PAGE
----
Los Angeles County Assessor John Noguez, whose office is the target of a , announced Friday he was taking a leave of absence.
"In the interest of restoring public confidence in the professionalism, integrity and impartiality of the Assessor's Office, I intend to take a leave of absence from my duties as assessor," Noguez wrote in a letter to the L.A. County Board of Supervisors. "I do not take this decision lightly. I do this with the solemn hope that my leave of absence will allow the professionals at the Assessor's Office to continue to serve the taxpayers and citizens of this county."
Noguez, who was elected in November 2010, has been under increasing pressure in recent weeks over allegations that some property owners were receiving favorable tax assessments in exchange for political support.
"Assessor Noguez's decision to step aside allows for a new person to come in and restore order and integrity to an office that is currently shrouded in a cloud of uncertainty," Board of Supervisors Chairman Zev Yaroslavsky said in a statement. "His decision is in the best interest of the county, the Assessor's Office and the taxpayers."
A former appraiser with the Assessor's Office, Scott Schenter, was arrested last month and charged with slashing the values—and tax bills—of properties in Beverly Hills, Brentwood and Pacific Palisades in exchange for donations to Noguez's campaign. Schenter faces up to 33 years in prison if convicted.
District Attorney Steve Cooley said investigators believe Schenter's actions "are not isolated." Cooley, , said Noguez's action Friday was "a step in the right direction."
"Hopefully, this will help get the Assessor's Office back on track," Cooley said. "It will have no impact on the criminal investigation being conducted by this office. The investigation is ongoing, multi-faceted and active."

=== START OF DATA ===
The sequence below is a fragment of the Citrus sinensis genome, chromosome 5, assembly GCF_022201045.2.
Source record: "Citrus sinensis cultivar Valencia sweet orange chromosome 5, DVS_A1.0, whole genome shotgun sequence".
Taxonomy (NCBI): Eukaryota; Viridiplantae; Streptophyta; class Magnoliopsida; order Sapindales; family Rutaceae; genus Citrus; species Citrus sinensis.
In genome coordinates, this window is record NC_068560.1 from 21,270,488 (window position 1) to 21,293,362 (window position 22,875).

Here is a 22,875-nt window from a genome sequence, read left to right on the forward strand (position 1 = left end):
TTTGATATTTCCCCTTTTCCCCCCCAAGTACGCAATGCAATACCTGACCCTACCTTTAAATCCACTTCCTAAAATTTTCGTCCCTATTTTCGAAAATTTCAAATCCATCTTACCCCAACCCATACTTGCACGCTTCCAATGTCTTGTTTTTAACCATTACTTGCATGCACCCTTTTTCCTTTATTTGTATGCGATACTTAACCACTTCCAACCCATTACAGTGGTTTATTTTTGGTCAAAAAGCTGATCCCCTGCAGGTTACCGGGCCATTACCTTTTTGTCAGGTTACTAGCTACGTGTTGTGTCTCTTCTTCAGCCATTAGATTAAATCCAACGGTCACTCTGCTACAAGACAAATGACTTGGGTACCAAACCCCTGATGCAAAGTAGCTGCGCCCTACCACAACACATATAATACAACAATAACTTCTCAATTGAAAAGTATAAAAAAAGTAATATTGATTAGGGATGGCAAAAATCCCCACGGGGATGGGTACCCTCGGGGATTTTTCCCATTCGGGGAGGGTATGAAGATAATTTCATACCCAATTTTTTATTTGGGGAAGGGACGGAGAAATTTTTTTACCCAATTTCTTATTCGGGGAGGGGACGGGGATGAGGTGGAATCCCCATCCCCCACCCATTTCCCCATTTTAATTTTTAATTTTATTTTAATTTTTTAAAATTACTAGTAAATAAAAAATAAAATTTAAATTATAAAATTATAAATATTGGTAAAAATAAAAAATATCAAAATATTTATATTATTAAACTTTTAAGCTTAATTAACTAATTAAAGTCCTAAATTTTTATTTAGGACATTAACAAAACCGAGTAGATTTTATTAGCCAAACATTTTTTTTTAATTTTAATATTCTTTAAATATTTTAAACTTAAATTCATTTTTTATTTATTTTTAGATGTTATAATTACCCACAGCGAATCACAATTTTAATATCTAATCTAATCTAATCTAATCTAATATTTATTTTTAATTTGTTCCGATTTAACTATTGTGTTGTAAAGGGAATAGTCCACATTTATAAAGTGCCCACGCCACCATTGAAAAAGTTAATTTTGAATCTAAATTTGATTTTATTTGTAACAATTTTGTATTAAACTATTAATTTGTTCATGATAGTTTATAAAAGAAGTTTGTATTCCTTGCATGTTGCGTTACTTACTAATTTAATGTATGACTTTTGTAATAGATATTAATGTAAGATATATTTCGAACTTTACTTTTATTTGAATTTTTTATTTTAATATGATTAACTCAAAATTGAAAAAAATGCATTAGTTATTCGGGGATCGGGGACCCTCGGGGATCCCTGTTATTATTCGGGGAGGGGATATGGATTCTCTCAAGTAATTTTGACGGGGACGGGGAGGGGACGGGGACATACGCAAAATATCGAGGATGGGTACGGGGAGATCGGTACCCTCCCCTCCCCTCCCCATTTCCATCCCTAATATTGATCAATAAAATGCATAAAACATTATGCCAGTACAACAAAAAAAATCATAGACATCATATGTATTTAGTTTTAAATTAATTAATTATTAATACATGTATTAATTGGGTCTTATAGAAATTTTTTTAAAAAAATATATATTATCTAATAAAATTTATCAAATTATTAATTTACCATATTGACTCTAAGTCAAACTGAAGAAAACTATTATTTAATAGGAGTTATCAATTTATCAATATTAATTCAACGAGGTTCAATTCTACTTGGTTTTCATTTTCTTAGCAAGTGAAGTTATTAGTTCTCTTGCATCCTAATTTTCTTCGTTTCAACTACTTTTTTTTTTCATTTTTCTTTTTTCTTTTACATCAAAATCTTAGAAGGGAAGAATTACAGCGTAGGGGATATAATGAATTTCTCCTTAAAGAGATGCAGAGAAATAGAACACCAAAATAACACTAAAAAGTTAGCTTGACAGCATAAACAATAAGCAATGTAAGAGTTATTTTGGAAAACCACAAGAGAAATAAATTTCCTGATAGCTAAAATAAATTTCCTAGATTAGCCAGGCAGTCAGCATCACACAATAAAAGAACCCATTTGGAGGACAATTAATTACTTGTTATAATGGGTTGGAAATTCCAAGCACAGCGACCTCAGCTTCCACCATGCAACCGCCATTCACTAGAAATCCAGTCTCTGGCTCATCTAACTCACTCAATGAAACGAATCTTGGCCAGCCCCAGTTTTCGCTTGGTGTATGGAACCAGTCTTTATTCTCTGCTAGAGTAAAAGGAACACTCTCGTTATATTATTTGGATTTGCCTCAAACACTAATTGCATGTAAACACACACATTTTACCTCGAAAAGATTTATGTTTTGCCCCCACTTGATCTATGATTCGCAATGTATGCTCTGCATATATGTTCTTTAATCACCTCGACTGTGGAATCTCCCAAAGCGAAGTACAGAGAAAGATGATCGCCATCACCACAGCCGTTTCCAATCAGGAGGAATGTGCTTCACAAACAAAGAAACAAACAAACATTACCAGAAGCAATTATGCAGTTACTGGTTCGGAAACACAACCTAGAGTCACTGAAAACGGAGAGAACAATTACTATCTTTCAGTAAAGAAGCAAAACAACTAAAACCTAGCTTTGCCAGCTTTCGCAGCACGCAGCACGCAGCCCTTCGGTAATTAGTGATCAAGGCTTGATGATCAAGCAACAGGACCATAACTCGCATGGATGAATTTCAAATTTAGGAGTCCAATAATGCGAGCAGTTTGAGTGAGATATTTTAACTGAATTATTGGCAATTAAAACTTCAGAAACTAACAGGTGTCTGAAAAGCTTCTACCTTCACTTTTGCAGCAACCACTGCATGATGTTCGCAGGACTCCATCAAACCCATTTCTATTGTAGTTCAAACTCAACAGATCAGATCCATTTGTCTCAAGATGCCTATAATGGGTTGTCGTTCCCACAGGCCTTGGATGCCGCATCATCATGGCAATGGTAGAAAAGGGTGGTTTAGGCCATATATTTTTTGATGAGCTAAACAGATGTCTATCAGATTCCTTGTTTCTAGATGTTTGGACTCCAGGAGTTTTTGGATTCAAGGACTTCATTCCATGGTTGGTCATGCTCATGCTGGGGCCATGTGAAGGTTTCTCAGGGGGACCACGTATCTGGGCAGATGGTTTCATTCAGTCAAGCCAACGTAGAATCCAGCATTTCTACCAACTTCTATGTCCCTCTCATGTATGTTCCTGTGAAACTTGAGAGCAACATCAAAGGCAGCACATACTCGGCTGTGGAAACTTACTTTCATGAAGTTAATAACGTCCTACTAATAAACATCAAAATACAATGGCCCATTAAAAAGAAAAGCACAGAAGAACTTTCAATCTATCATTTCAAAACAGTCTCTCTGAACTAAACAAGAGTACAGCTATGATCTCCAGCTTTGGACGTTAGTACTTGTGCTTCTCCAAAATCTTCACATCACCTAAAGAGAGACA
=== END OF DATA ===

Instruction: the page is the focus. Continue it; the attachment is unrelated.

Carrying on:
County Supervisor Mike Antonovich said Noguez's decision to take a leave of absence "begins the process of restoring the public's confidence and trust in the office."
Antonovich recently introduced a motion calling for an advisory question to be placed on the November ballot asking voters if they believe the assessor should be changed from .
Supervisor Don Knabe said he was "pleased" with Noguez's decision.
"While this investigation is underway, it is critical that stability is maintained for the Assessor's Office and operations," Knabe said.
Schenter, 49, is due back in court next week. He worked for the Assessor's Office from 1988 to 2011. Prosecutors contend he devalued properties by about $172 million in exchange for campaign contributions.
In his letter to the Board of Supervisors, Noguez said the chief deputy assessor would manage the office in his absence, although that position is vacant. The board is expected to discuss the vacancy on Wednesday. He also said his leave would "allow me to address certain personal medical and bereavement issues."
He wrote that he was cooperating with the district attorney's investigation.
"My interest has been, and continues to be, the health and well-being of the office, which I am proud to have served for over 27 years," he wrote.